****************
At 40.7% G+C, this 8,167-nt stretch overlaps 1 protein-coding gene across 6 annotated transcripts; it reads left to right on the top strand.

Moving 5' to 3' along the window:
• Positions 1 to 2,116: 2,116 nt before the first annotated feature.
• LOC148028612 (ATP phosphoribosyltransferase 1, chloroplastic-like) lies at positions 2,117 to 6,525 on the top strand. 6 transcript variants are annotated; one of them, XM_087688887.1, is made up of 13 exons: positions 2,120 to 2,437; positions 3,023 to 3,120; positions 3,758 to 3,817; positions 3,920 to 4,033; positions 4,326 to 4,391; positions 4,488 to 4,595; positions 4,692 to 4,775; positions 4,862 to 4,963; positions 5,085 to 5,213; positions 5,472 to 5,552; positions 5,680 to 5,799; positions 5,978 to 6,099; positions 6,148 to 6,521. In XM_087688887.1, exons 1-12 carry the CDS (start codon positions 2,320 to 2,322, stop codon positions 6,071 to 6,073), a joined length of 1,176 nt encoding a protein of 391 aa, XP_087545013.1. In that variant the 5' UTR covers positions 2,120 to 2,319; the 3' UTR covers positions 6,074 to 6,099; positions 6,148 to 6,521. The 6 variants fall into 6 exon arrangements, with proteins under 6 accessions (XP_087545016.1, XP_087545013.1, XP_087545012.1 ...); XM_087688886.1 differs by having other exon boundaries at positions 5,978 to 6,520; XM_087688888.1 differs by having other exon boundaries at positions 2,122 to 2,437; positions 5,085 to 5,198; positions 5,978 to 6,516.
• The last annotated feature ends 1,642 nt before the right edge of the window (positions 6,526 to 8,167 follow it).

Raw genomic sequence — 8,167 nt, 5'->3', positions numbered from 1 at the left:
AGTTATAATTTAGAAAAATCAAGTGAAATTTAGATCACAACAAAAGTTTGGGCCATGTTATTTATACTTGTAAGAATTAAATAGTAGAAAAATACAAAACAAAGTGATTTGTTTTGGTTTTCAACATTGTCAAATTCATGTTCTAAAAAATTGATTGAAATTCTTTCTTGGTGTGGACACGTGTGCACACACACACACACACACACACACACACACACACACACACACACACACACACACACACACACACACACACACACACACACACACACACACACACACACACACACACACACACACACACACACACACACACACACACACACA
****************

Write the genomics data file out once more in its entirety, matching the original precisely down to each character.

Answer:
At 40.7% G+C, this 8,167-nt stretch overlaps 1 protein-coding gene across 6 annotated transcripts; it reads left to right on the top strand.

Moving 5' to 3' along the window:
• Positions 1 to 2,116: 2,116 nt before the first annotated feature.
• LOC148028612 (ATP phosphoribosyltransferase 1, chloroplastic-like) lies at positions 2,117 to 6,525 on the top strand. 6 transcript variants are annotated; one of them, XM_087688887.1, is made up of 13 exons: positions 2,120 to 2,437; positions 3,023 to 3,120; positions 3,758 to 3,817; positions 3,920 to 4,033; positions 4,326 to 4,391; positions 4,488 to 4,595; positions 4,692 to 4,775; positions 4,862 to 4,963; positions 5,085 to 5,213; positions 5,472 to 5,552; positions 5,680 to 5,799; positions 5,978 to 6,099; positions 6,148 to 6,521. In XM_087688887.1, exons 1-12 carry the CDS (start codon positions 2,320 to 2,322, stop codon positions 6,071 to 6,073), a joined length of 1,176 nt encoding a protein of 391 aa, XP_087545013.1. In that variant the 5' UTR covers positions 2,120 to 2,319; the 3' UTR covers positions 6,074 to 6,099; positions 6,148 to 6,521. The 6 variants fall into 6 exon arrangements, with proteins under 6 accessions (XP_087545016.1, XP_087545013.1, XP_087545012.1 ...); XM_087688886.1 differs by having other exon boundaries at positions 5,978 to 6,520; XM_087688888.1 differs by having other exon boundaries at positions 2,122 to 2,437; positions 5,085 to 5,198; positions 5,978 to 6,516.
• The last annotated feature ends 1,642 nt before the right edge of the window (positions 6,526 to 8,167 follow it).

Raw genomic sequence — 8,167 nt, 5'->3', positions numbered from 1 at the left:
AGTTATAATTTAGAAAAATCAAGTGAAATTTAGATCACAACAAAAGTTTGGGCCATGTTATTTATACTTGTAAGAATTAAATAGTAGAAAAATACAAAACAAAGTGATTTGTTTTGGTTTTCAACATTGTCAAATTCATGTTCTAAAAAATTGATTGAAATTCTTTCTTGGTGTGGACACGTGTGCACACACACACACACACACACACACACACACACACACACACACACACACACACACACACACACACACACACACACACACACACACACACACACACACACACACACACACACACACACACACACACACACACACACACACACA